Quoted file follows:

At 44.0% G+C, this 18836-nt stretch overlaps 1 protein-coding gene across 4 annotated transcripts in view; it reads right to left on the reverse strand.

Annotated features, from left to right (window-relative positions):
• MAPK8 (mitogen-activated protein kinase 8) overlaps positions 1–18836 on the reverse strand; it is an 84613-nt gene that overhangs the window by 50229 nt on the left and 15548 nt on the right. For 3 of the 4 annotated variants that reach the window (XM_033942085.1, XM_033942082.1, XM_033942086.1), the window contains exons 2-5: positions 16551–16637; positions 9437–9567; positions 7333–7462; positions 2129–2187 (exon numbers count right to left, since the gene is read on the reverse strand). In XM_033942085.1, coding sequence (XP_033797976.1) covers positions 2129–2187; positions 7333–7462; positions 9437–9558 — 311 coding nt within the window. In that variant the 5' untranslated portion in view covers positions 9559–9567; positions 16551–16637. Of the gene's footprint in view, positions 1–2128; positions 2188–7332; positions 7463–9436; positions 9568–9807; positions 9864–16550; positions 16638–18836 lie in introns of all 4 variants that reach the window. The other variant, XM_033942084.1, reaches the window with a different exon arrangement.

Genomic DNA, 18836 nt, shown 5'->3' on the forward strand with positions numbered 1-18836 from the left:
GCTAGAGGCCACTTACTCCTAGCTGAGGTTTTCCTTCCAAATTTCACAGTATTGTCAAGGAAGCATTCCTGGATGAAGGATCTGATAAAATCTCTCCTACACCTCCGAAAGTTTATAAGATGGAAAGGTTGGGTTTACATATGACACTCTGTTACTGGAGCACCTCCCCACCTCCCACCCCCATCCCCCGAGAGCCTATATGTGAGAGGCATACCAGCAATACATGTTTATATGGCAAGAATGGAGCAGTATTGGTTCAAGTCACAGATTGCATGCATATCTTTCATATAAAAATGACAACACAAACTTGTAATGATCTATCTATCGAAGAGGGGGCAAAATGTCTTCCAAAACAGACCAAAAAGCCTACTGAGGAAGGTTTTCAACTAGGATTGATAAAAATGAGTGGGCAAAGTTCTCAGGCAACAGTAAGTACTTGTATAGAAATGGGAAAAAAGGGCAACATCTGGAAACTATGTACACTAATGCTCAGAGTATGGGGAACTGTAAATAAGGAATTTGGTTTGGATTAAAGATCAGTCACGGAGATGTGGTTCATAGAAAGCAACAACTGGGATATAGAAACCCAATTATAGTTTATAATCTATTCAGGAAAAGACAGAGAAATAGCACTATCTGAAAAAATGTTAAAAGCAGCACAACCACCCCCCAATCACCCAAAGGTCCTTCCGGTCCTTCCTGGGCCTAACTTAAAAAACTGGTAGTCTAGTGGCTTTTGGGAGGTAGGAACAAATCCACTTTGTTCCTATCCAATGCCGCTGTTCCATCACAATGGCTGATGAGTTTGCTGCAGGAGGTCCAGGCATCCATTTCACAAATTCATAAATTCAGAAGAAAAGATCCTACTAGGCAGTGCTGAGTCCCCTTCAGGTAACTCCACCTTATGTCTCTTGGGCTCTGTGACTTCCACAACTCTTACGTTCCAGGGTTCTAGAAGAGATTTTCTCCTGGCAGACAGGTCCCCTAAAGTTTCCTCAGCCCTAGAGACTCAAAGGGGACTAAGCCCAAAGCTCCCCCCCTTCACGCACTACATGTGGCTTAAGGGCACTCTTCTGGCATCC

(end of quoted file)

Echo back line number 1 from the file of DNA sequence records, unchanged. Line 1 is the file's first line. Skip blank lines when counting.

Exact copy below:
At 44.0% G+C, this 18836-nt stretch overlaps 1 protein-coding gene across 4 annotated transcripts in view; it reads right to left on the reverse strand.